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-   -   A statistical comparison of some of the 'great' matches in recent years (http://tt.tennis-warehouse.com/showthread.php?t=208246)

Moose Malloy 07-07-2008 02:14 PM

A statistical comparison of some of the 'great' matches in recent years
 
here are the +/-(winners to errors) of some of the most famous matches of the last 10 years(going just by the 'official' stats from tournament websites/ap reports/tv, etc)

2000 AO SF Agassi d Sampras

Agassi was +33, Sampras was +30


2001 W Final Ivanisevic d Rafter

Ivanisevic was +12, Rafter +38


2001 USO QF Sampras d Agassi

Sampras was +40, Agassi +36


2004 W Final Federer d Roddick

Fed was +27, Roddick was +19


2005 AO SF Safin d Federer:

Safin was +5, Fed was +13


2007 W Final Federer d Nadal

Federer was +31, Nadal +26


2008 W Final Nadal d Federer

Fed was +37, Nadal was +33

diggler 07-07-2008 03:31 PM

Very interesting. Thanks for posting.

I always thought that 2001 Sampras Agassi had the best quality although it didn't have the drama of service breaks.

alienhamster 07-07-2008 04:01 PM

The only thing I'd say here is that your measurement has an obvious bias against clay, since a good clay match will likely still have a larger number of errors than a match on any other surface.

What are your proposed candidates for recent "great" French Open matches?

Moose Malloy 07-07-2008 04:08 PM

Quote:

The only thing I'd say here is that your measurement has an obvious bias against clay, since a good clay match will likely still have a larger number of errors than a match on any other surface.
The finals of Rome '06 was a great match. I'll try to find stats on it, but I doubt Fed was more than +10 in that one.

Quote:

What are your proposed candidates for recent "great" French Open matches?
Not sure if there's been one since Agassi-Medvedev(and that was great more for the drama than quality of play)

Benhur 07-09-2008 08:26 AM

Quote:

Originally Posted by Moose Malloy (Post 2501941)
here are the +/-(winners to errors) of some of the most famous matches of the last 10 years(going just by the 'official' stats from tournament websites/ap reports/tv, etc)

2000 AO SF Agassi d Sampras

Agassi was +33, Sampras was +30


2001 W Final Ivanisevic d Rafter

Ivanisevic was +12, Rafter +38


2001 USO QF Sampras d Agassi

Sampras was +40, Agassi +36


2004 W Final Federer d Roddick

Fed was +27, Roddick was +19


2005 AO SF Safin d Federer:

Safin was +5, Fed was +13


2007 W Final Federer d Nadal

Federer was +31, Nadal +26


2008 W Final Nadal d Federer

Fed was +37, Nadal was +33

Thanks for those stats. They seem to confirm the wide impression that it was a pretty high-quality match in spite of the tension and the conditions.

I imagine the significantly higher proportion of bad bounces on grass (even with the new grass) in comparison to hard courts should increase the error count. The fact that it was pretty damp and windy during most of this final should is also be a significant factor in the error count.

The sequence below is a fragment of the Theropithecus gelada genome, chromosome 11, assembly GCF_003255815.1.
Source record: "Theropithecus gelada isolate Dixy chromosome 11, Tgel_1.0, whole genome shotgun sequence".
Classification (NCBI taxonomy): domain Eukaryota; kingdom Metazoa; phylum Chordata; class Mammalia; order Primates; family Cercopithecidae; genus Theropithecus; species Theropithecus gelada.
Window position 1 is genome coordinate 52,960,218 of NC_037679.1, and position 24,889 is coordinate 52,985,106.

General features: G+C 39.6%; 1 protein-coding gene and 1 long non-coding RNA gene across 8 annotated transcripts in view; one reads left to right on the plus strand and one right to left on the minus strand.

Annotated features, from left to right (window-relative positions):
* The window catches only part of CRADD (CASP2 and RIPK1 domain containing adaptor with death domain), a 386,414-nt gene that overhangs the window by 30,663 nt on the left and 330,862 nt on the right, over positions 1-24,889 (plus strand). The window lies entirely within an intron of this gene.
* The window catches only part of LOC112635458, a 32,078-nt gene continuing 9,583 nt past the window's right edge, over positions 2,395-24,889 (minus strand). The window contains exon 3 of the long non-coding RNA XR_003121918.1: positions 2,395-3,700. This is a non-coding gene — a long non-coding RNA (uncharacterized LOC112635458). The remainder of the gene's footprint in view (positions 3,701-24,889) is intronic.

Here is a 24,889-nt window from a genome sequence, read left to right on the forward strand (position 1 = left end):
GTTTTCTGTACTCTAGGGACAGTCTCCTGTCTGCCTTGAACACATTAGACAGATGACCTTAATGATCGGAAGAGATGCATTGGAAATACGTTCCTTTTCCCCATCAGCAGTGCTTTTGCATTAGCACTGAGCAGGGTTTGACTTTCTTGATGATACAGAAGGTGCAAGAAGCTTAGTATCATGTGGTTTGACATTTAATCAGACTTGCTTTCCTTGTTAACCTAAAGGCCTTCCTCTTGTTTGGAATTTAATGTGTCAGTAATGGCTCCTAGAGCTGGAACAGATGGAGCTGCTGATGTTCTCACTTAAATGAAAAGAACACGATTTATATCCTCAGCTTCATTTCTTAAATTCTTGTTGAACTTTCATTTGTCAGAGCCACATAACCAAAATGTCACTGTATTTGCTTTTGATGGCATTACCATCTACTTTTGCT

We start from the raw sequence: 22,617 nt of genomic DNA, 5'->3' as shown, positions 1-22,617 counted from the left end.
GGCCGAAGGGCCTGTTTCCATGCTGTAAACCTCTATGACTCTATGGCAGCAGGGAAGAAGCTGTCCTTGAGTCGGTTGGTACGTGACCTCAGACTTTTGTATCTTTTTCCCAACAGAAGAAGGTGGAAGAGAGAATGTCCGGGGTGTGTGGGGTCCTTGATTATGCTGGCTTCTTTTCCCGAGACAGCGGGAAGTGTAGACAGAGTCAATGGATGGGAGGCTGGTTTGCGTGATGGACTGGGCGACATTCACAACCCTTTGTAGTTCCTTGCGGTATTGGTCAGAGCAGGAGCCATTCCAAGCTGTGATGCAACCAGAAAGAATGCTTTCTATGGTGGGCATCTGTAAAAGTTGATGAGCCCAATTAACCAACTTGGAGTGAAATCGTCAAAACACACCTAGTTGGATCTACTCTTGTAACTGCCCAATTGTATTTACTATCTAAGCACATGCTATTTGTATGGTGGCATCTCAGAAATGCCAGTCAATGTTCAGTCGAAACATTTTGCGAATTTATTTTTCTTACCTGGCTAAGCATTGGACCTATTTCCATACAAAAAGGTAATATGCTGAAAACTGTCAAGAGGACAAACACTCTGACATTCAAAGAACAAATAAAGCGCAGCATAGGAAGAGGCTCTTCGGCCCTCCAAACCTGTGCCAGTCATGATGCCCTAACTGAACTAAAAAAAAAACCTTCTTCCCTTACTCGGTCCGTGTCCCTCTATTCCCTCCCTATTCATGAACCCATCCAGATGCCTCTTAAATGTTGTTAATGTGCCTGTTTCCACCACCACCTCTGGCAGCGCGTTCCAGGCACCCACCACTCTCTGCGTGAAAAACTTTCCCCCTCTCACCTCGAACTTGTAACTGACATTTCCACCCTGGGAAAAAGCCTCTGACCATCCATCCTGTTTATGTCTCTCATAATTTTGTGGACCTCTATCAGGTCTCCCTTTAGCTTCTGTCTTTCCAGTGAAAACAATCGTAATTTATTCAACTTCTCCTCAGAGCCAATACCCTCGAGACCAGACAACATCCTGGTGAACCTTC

What's amazing is that, in spite of that, the winner-to-error balance of this final (from the above list) is second only to the Sampras-Agassi 2001 USO QF - and not by much. I find that pretty amazing, and it confirms that those who describe it as a sloppy low-quality match seem to be highly confused.

(Also it must be kept in mind that the significance of that USO match was not comparable to this Wimbledon final -- not by any stretch of the imagination. It was a quarterfinal, and it did NOT even involve the number 1 player: Sampras was ranked 10, and Agassi was ranked 2).

A statistic I find interesting in this final is net approaches. They were by no means insignificant: 41% of the total points played in this match ended with one player at net. That is pretty high for two players who are considered baseliners. Federer is responsible for about two thirds of net approaches, not surprisingly since he is supposed to be the better volleyer. But he was much less succesful than Nadal at net, winning 56% of his approaches vs 71% for Nadal.

It would be interesting to see the actual winner/error count for those matches to also calculate the ratio, not just the balance.

5263 07-09-2008 09:57 AM

these stats show just how useless winner/UE ratio is. You can't even tell who won the match with that stat or anything much about quality. Many of the winners are from serving anyway, so the point play past the serve was probably negative in most of those.

Forced Errors are the key stat in a match and I can't figure out why they don't figure them in.

A better way using these stats you cite would be to throw out the winners and just give the UE numbers.

for example.
121 winners and 99 UEs is an ugly match! It shows no defense and sloppy misses.

33 winners and 11 UEs is a much better match and probably has about 50 forced errors as well.

I know the commentators have told us this about winner/UEs but it is the only measure they have readily available for some crazy reason.

krosero 07-09-2008 10:04 AM

Quote:

Originally Posted by Benhur (Post 2507961)
What's amazing is that, in spite of that, the winner-to-error balance of this final (from the above list) is second only to the Sampras-Agassi 2001 USO QF - and not by much.

A good point.

Quote:

Originally Posted by Benhur (Post 2507961)
A statistic I find interesting in this final is net approaches. They were by no means insignificant: 41% of the total points played in this match ended with one player at net.